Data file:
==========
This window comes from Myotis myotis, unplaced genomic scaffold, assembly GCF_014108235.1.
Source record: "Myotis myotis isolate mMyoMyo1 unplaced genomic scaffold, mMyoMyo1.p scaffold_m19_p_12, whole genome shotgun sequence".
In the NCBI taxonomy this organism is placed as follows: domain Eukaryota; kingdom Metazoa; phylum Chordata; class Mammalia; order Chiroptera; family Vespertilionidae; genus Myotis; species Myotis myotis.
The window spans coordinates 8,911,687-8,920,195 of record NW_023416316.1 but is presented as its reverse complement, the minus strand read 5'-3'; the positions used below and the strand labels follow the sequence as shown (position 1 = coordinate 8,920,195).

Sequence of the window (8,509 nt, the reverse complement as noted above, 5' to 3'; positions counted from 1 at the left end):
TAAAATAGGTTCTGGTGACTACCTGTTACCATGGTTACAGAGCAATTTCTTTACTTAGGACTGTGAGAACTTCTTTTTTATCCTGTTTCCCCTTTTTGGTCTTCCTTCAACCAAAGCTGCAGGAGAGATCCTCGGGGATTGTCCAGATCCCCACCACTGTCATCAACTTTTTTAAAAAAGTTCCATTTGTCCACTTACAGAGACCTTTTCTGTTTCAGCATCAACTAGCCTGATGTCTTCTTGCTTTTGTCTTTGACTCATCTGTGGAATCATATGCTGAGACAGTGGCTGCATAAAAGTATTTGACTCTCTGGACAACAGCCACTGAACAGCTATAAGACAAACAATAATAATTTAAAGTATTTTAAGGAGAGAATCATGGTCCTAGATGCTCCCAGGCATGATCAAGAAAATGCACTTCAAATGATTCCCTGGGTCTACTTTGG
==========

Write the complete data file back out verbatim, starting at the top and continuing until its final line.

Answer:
This window comes from Myotis myotis, unplaced genomic scaffold, assembly GCF_014108235.1.
Source record: "Myotis myotis isolate mMyoMyo1 unplaced genomic scaffold, mMyoMyo1.p scaffold_m19_p_12, whole genome shotgun sequence".
In the NCBI taxonomy this organism is placed as follows: domain Eukaryota; kingdom Metazoa; phylum Chordata; class Mammalia; order Chiroptera; family Vespertilionidae; genus Myotis; species Myotis myotis.
The window spans coordinates 8,911,687-8,920,195 of record NW_023416316.1 but is presented as its reverse complement, the minus strand read 5'-3'; the positions used below and the strand labels follow the sequence as shown (position 1 = coordinate 8,920,195).

Sequence of the window (8,509 nt, the reverse complement as noted above, 5' to 3'; positions counted from 1 at the left end):
TAAAATAGGTTCTGGTGACTACCTGTTACCATGGTTACAGAGCAATTTCTTTACTTAGGACTGTGAGAACTTCTTTTTTATCCTGTTTCCCCTTTTTGGTCTTCCTTCAACCAAAGCTGCAGGAGAGATCCTCGGGGATTGTCCAGATCCCCACCACTGTCATCAACTTTTTTAAAAAAGTTCCATTTGTCCACTTACAGAGACCTTTTCTGTTTCAGCATCAACTAGCCTGATGTCTTCTTGCTTTTGTCTTTGACTCATCTGTGGAATCATATGCTGAGACAGTGGCTGCATAAAAGTATTTGACTCTCTGGACAACAGCCACTGAACAGCTATAAGACAAACAATAATAATTTAAAGTATTTTAAGGAGAGAATCATGGTCCTAGATGCTCCCAGGCATGATCAAGAAAATGCACTTCAAATGATTCCCTGGGTCTACTTTGG